Autozeroing, performed before every execution, is a standard feature. Before each conversion, the sum of internal offset voltages within the converter are stored, and then used for compensation later in the cycle. Autozeroing is not usually on either successive approximation or flash converters because it is difficult to implement.
As an example of using an integrating ADC, consider an installation needing a precision furnace temperature control system. The highest measured temperature is specified at 1000°F, and the accuracy is 0.1°F. A thermocouple amplifier produces 1 mV/°F. A microprocessor is selected to compensate for thermocouple nonlinearity in software and to execute the process control algorithm.
A 4½ digit BCD-output, integrating ADC is selected as a candidate. The ADC has an output range of 0 to ±19999. This allows measurements within 0.1°F. The maximum specified temperature is only 1000.0°F, but the converter circuit can handle up to 1999.9°F without increasing cost or sacrificing accuracy. Accuracy is guaranteed to ±1 count over the specified range, and a zero reading is guaranteed for 0-V input.
Successive-approximation converters: When comparing conversion speed, these ADCs are midway between integrating converters at the low end, and flash converters at the high end. Successive approximation ADCs combine high resolution, high speed, and simple microprocessor interfacing. But their liabilities include less noise immunity and lower resolution than integrating or the delta-sigma ADCs. Also, they are slower than flash or pipeline converters.
A wide variety of resolutions, speeds, and other features is available from ADC suppliers. Resolutions range from 8 to 18 bits and the sampling rate is typically in the tens and hundreds of kSPS (kilo samples per second). Select devices approach 10 MSPS speed.
An ADC with 8-bit resolution means that the digital code changes from 0 to 256 when the analog input voltage changes from 0 to full scale. For example, to digitize the output signal from a sensor that varies from 0 to 5 V, the smallest input increment the ADC can resolve is 5/256 = 0.0195 V or 19.5 mV. This is quite acceptable for many process-control applications. If more resolution is required, however, an ADC with more than 8-bits is needed. For example, an ADC with a 14-bit resolution will have a total of 16,384 steps so the smallest voltage increment it can distinguish is 5/16384 = 0.0003051 V or 0.3051 mV.
Digitizing ac and rapidly changing dc signals with any amount of precision requires special consideration of signal slew rate. For example, a successive-approximation ADC may have a conversion time of 10 µs. So the sample rate can be as high as 100 kHz. It takes the ADC almost 10-µs to complete the conversion. If the input signal is varying too rapidly, the initial value at the end of the conversion will change. Since ADC input signals must not change more than ½LSB during the conversion time for most accurate digitizing the highest input signal frequency should be significantly limited.
To measure higher frequency signals, a sample-and-hold (S/H) or track-and-hold amplifier is commonly used. The S/H amplifier is placed ahead of the ADC to hold the input analog voltage steady during conversion. Applications for this ADC include audio and video conversion, digital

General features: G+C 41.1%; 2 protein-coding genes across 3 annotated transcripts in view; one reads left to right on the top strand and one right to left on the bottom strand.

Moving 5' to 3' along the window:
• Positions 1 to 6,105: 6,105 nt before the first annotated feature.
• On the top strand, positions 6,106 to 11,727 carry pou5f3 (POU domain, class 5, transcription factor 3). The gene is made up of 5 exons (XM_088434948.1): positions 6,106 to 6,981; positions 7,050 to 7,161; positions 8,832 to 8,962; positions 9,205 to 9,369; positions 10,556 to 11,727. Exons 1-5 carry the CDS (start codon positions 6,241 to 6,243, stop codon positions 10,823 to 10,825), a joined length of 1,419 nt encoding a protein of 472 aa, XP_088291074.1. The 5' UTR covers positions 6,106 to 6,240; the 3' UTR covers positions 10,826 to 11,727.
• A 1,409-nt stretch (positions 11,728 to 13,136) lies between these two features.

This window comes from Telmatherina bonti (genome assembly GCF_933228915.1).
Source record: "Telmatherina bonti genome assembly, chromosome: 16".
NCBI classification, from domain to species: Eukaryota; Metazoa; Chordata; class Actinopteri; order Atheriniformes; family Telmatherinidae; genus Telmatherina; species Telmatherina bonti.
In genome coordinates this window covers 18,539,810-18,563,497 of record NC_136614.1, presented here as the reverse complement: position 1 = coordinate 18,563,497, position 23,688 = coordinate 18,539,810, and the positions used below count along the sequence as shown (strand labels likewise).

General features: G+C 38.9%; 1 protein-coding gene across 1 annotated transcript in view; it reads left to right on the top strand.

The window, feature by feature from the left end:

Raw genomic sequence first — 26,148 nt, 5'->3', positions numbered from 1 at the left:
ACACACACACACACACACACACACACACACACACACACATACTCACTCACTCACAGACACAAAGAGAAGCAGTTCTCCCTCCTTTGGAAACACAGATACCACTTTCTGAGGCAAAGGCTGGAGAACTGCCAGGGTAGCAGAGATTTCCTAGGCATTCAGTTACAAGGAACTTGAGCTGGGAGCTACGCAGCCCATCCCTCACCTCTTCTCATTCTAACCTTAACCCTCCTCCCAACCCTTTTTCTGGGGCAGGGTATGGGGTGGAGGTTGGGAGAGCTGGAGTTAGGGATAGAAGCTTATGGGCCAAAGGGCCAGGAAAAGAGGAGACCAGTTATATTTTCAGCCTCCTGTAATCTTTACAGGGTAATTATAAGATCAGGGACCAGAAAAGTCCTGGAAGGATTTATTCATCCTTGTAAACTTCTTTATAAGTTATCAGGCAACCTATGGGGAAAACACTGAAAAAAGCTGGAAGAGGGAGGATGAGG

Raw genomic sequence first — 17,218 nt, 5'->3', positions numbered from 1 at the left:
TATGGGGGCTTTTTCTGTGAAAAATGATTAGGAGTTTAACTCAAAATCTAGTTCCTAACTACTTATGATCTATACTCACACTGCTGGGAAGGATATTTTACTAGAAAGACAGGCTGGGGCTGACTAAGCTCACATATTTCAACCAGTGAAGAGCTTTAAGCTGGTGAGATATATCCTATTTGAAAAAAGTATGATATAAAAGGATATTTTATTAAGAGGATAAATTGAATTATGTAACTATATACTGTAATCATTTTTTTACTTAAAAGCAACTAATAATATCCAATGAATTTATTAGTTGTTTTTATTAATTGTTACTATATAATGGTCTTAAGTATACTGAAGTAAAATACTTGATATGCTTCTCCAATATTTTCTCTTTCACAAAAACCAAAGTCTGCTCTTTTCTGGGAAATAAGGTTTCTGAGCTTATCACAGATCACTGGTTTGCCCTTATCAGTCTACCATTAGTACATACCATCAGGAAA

signal processing, and high-speed data acquisition.
Flash converters: Flash converters, sometimes called parallel converters, are the fastest and least complex. The whole conversion process is completed in just one cycle, with rates over 500 million samples/s.
Flash converters are usually limited to 8-bits. The main reason is the large number of comparators needed for this architecture. Flash converters use 2n-1 comparators, where n = number of bits. An 8-bit flash ADC has 255 comparators. Today, this architecture is used mostly as a building block of the pipeline or sub-ranging architecture. Very few true flash devices are produced.
Pipeline converters: To overcome the limitation in number of bits, a sub-ranging or pipeline ADC was developed that sacrifices some speed for resolution. These converters require two or more passes to complete a conversion, which obviously slows them compared to full-flash converters. But the total number of comparators needed is greatly reduced. The resolution of pipeline converters is typically 16 bits, with sample rates over 100 MSPS.
Delta-Sigma converters: A delta-sigma (or sigma-delta) ADC is a special type of an integrating ADC. The ADC package contains an integrator, a digital-to-analog converter (DAC), a comparator, and a summing junction. These ADCs are relatively inexpensive because the DAC is only single-bit, but they employ oversampling to obtain high-resolution measurements. The ADC works best with input signals of only a few kHz, but it has better noise rejection than other types and users have control over the integration time.
Delta-sigma ADCs can process extremely low-level signals, use little signal conditioning circuitry, and don’t require calibration or trimming. The DAC handles this requirement. They also contain a digital filter so they can operate at a high oversampling rate without a separate anti-aliasing filter at the input. Delta-sigma ADCs come in 16 to 24-bit resolutions, and they are suitable for most data acquisition and instrument applications.
A detailed discussion concerning the principle of operation of each of these ADCs is beyond the scope of this article. However, you may find additional design information, handbooks, samples, and evaluation modules from the websites of data acquisition system manufacturers and integrated circuit makers such as:
ADC noise histograms
Often, ADC manufacturers run a code-density test on a particular converter to check its accuracy and the influence of internal non-linearities. They apply a sine-wave signal with precision amplitude and frequency, generate a manageable distribution of output code, and then analyze this output with a histogram. If it were possible to make an ideal ADC, it would generate only one output vertical bar for a single input frequency and amplitude, because only one value could be measured for each sample. But all real ADCs contain some non-linearity, so they generate a Gaussian distribution set of bars on either side of the center frequency which represent digital words sorted into different code bins. Each bin is labeled for a single digital output code and contains a count of the number of times that the code appeared in the output. When n equals the ADC’s resolution, 2n bits are needed. The width of each code bin is ideally FSR/2n where FSR represents the full-scale range of the converter. The probability density function is determined from this data. But a large number of samples must be taken, depending on the ADC’s bit size for the histogram test to be meaningful. The number of bits in the ADC is directly proportional to the number of samples required, which could be 500,000.
Filed Under: Semiconductor, Converters (electrical) AD + DA • transformers, Electronics • electrical